This was an interesting and honest story and I appreciate Michelle sharing her story.

Living With Twelve Men….. a mother in training by Betty Auchard

4.5 stars Memoir

Reading Betty’s stories are like sitting beside her and having a conversation.  Betty doesn’t leave out anything as she writes about events in her life and I enjoyed the assortment of stories and her honesty.  I found myself laughing many times as I read and I even thought, “no, she really didn’t do that, did she?” 

Her story about the prayer chain hit home with me.  When it came time for Betty’s turn to pray, I cracked up as she spoke to the group.  I would have loved to be in that room and see everyone’s response as I think I would’ve started laughing. Her story about the guinea hens reminded me of the time I had turkeys.  I don’t know how she kept her composure during that whole ordeal but I feel she’s a strong woman as I know I wouldn’t have been able to.    

This is my second book of Betty’s that I’ve read and they’ve both been very enjoyable.  Betty writes about her personal experiences which are honest and open.  I read this book for book club and we had the honor this month (April 2021) of having Betty at our book club meeting via Zoom.  Seeing her in person was wonderful, as she’s just like the individual, I pictured her to be.  A very sweet, entertaining woman spoke with us.  She answered all of our questions, talking about the stories in the book, asking us questions, and telling us about her life.  We all enjoyed having her join us. 

April Bookclub

This is my April’s bookclub book that I picked up today. I belong to my local library’s bookclub, which is in Iowa and we meet once a month, usually at the library but lately we’ve been meeting online. We read the author’s, The Home For the Friendless: Finding Hope, Love and Family back in November 2020 and our group’s leader connected with the author, since the author lives in Iowa. We’d looked at her other books and some of our questions surrounded this book, Living with Twelve Men….a mother in training, it sounded interesting.

Today, when I picked up my copy at the library, imagine my surprise when I opened my sack and I found all these extra goodies. Yeah! A library coffee mug, tea, popcorn, candy, bookmark, and the book.

The Home for the Friendless: Finding Hope, Love, and Family by Betty Auchard

5 stars Memoir

I read this book for bookclub otherwise I think I would have missed reading this gem.  What a great memoir!  I enjoyed many things about this book and although, I live in the area that the author talks about, that is not what makes this book so special.  This book is about the stories, the memories, and how those made me feel.

I could go on forever about the stories that are included in this book but some of my favorites were the name confusion story, Spike the dog, how her family lived through WWII, and her relationships with her family.   The pictures that she included in the book were great, as I like looking at old photographs and they helped with the stories. 

Pearl, Elizabeth, Betty, Betty Bop, Lizzie, whatever name you want to call her and that also depends upon who you were and what age she was (name confusion story) shares some great personal stories that left me smiling, shaking my head, and some almost left me in tears.   Each chapter is a separate story and boy, does she have the stories.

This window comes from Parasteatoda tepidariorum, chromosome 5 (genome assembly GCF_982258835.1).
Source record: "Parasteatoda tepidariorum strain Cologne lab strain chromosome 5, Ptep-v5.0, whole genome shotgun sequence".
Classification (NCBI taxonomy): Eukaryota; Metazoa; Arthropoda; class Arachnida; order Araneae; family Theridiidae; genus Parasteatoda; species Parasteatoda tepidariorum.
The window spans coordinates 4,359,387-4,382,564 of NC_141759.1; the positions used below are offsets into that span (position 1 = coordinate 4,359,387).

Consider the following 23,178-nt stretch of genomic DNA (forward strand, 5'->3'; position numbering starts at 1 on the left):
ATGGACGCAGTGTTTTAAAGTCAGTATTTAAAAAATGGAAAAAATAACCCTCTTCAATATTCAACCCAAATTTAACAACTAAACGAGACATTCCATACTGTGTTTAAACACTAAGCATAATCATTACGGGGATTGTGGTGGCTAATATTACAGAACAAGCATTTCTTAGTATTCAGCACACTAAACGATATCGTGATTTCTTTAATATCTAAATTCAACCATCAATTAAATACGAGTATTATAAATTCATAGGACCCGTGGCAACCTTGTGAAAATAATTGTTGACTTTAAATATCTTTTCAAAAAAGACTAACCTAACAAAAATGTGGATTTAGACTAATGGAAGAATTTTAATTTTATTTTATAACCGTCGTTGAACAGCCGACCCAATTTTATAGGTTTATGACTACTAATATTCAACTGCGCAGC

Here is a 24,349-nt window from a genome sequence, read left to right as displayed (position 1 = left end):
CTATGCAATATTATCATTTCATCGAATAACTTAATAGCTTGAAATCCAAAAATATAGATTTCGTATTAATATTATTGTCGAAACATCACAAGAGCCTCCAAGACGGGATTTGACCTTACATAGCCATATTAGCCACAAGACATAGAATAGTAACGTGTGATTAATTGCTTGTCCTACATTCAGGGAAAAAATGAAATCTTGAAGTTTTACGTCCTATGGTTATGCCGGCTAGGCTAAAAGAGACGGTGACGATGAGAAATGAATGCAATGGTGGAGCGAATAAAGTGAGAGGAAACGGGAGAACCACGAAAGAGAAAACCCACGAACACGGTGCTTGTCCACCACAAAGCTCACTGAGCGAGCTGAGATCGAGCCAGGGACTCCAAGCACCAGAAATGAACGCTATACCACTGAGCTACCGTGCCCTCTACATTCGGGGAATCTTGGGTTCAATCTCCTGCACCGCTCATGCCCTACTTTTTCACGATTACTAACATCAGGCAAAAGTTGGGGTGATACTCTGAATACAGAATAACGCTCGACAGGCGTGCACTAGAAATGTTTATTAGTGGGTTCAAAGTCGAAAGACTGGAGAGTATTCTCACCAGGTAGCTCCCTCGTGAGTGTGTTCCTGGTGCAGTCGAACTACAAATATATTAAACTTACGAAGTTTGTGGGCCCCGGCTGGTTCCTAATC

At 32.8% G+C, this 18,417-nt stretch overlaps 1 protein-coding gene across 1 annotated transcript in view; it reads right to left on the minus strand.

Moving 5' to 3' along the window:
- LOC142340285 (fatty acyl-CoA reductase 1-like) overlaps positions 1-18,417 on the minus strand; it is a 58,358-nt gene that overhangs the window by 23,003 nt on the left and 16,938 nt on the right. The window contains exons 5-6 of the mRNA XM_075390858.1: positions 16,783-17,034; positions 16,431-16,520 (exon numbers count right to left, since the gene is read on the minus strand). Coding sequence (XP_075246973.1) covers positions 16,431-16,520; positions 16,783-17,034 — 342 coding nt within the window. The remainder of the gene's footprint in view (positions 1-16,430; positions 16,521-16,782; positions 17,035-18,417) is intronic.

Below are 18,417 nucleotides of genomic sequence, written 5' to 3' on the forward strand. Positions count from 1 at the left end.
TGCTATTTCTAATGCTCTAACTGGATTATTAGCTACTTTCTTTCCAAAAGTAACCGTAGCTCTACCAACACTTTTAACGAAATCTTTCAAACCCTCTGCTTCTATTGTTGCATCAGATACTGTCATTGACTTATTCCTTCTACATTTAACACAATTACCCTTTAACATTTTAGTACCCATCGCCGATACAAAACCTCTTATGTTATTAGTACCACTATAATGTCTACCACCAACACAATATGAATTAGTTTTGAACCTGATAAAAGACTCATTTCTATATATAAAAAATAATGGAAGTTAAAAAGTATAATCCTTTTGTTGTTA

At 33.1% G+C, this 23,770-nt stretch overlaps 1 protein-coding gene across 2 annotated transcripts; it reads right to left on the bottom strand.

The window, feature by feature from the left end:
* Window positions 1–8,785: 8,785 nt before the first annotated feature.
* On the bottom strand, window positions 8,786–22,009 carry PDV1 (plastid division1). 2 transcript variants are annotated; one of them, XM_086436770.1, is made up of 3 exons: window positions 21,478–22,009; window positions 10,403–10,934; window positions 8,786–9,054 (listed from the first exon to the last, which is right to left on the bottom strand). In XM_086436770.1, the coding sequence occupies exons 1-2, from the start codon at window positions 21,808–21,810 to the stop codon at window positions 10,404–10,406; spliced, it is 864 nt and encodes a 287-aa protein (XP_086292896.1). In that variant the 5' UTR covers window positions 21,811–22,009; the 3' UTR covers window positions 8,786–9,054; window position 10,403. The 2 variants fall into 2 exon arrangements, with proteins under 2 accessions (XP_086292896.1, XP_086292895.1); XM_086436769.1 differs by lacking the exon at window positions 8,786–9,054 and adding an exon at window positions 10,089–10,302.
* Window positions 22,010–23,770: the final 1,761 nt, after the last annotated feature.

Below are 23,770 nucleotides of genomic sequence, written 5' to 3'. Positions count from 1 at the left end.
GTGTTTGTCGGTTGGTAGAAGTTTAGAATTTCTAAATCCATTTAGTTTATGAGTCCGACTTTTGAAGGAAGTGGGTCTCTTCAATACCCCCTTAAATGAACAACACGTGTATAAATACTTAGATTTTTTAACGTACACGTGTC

When Spike got stuck in the toilet, I couldn’t quit laughing.  In my mind, I imagined exactly what that scene must have looked like, as I read the words that were printed on the page. What a sight that must have been!  When she wrote about WWII, as the family condensed themselves into 2 rooms, how cozy and scared everyone must have felt living side-by-side.   Each story felt as if she was telling it to me personally, the details and emotions she wrote about were vivid.   The story about eating the sandwiches during this time period and the free liver.   I just cannot imagine.

I’m so glad that I read this for bookclub.  I told our librarian that I appreciated her picking out this book for us.  I will be recommending this book to others as it’s definitely one that others need to read. 5 stars

Not My Father’s Son by Alan Cummings

4 stars Memoir

I listened to this book on audio and I felt overwhelmed at times at how emotional this story was.  I am not familiar with this actor but his story was an emotional one and I was glad that he had his brother with him for the most part, for Alan dealt with some heavy issues.  This book uncovers some powerful discoveries and his relationships as he was growing up.

Alan talks about his abusive father and the ways his father would provoke him as he was growing up.  I could still hear the emotions in the author’s voice as he spoke about it and I could feel the pain that was inflicted upon him.  It wasn’t until many years later, that Alan along with his brother, did something about what occurred all those years and I was glad that they did. For they finally “did something.”

The book was not all depressing as Alan does tell us about some happy and fun moments in his life.  I liked when he talked about his brother.  They had both experienced life under that roof so they knew what had actually occurred, they had that bond.  You can’t take that away and they were able to talk about it and be honest.

This is not a light book but I think it’s a book that provides hope to others.